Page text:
Why Stories are So Important for Children
Updated: May 7
Children are natural storytellers, perhaps some of the best on the planet.
Before they learn how to write or effectively communicate, they are already making up stories, reenacting scenes from their favorite books, and creating elaborate worlds for their toys, friends, and imagined characters to inhabit. We see this all the time in the way children play.
When I was a kid, I used to beg my dad to let the grass grow a little longer every summer so I could hide my Jurassic Park dinosaurs in the lawn and recreate the raptor chase from The Lost World.
At Christmas, my mom would leave the Christmas tree up for an extra week so I could shoot rubber bands at my Stormtroopers hiding in the tree branches of the forrest moon of Endor.
Going all the way back to preschool, I would put on my Star Trek: The Next Generation captain's uniform and push our red wagon down the hill, pretending I was a bobsledder.
Sadly, I never did become a bobsledder, nor was I driven to pursue a career in paleontology as a result of watching Jurassic Park. I knew that Captain Picard was a fictional character and the Force wasn't real. I had good parents to teach me how to distinguish between fiction/fantasy and reality.
Fantasy we create; reality we do not.
And yet, the things we imagine, create, and dream up do have the power to influence how we perceive and react to the real world all around us.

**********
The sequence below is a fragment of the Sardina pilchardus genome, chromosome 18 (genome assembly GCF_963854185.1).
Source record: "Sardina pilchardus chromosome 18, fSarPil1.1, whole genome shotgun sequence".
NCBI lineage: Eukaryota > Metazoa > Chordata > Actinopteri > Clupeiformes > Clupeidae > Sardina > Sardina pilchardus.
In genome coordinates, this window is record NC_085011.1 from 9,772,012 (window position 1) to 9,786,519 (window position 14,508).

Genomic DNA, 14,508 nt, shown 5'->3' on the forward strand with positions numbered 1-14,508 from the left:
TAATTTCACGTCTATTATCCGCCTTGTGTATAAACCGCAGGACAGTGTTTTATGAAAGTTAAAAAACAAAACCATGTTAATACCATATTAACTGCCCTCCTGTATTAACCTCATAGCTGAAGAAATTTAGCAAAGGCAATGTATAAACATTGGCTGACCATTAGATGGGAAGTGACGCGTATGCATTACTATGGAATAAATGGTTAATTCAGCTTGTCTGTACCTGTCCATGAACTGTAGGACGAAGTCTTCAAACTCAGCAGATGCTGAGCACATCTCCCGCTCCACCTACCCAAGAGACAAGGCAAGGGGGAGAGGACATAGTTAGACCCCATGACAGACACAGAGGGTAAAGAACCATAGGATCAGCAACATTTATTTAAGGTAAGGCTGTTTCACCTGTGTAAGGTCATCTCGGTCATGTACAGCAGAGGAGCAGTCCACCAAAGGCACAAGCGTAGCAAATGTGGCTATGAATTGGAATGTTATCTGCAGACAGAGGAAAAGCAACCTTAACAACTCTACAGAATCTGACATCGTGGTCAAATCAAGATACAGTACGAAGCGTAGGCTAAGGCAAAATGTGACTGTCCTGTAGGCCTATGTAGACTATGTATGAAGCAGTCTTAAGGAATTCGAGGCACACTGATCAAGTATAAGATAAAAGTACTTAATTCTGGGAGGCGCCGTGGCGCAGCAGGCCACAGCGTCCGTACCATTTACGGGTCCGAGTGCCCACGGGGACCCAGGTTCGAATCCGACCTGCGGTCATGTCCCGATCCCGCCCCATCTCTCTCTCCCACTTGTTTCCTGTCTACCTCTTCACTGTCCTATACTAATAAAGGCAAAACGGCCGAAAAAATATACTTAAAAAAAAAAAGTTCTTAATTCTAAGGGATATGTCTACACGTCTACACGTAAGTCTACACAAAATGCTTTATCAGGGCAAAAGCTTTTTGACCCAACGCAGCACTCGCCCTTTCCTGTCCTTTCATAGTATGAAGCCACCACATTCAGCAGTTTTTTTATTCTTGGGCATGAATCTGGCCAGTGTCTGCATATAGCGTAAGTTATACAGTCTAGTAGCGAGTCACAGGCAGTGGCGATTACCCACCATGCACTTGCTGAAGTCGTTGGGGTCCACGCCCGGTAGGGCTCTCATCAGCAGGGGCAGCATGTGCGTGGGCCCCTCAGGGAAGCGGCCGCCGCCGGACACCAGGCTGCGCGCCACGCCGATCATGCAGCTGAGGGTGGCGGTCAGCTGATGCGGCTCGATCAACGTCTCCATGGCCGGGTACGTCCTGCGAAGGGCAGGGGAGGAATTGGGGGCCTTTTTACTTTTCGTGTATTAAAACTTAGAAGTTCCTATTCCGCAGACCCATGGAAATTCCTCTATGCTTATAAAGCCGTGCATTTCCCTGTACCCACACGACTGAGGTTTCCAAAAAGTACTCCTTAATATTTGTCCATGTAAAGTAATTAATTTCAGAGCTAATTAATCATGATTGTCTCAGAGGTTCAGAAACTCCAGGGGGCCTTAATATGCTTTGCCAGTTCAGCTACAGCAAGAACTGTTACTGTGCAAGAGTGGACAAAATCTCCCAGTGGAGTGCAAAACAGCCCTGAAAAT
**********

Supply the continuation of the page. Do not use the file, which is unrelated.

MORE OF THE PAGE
Little did I know that my young adventures with Legos, velociraptors, and wagons would be the training camp for real life and my eventual career as a storyteller and writer.
At a young age we imagine, create, and pretend without anyone ever having to teach us or show us how. Sometimes, pretend is simply pretend. However, there are times when play and pretend helps us process and make sense of our world with all of its joys, disappointments, and uncertainties.
This is why the stories we expose our children to are so important and why we must be so careful what we expose them to.
I know many parents who don't want to shelter their children or become overprotective. I have news for them. That is their job.
Parents must protect their children from the evils of this world and defend their eyes and ears from dangerous ideas and bad influences. Parents must teach their children to guard their hearts and be bold enough to do so for them early on.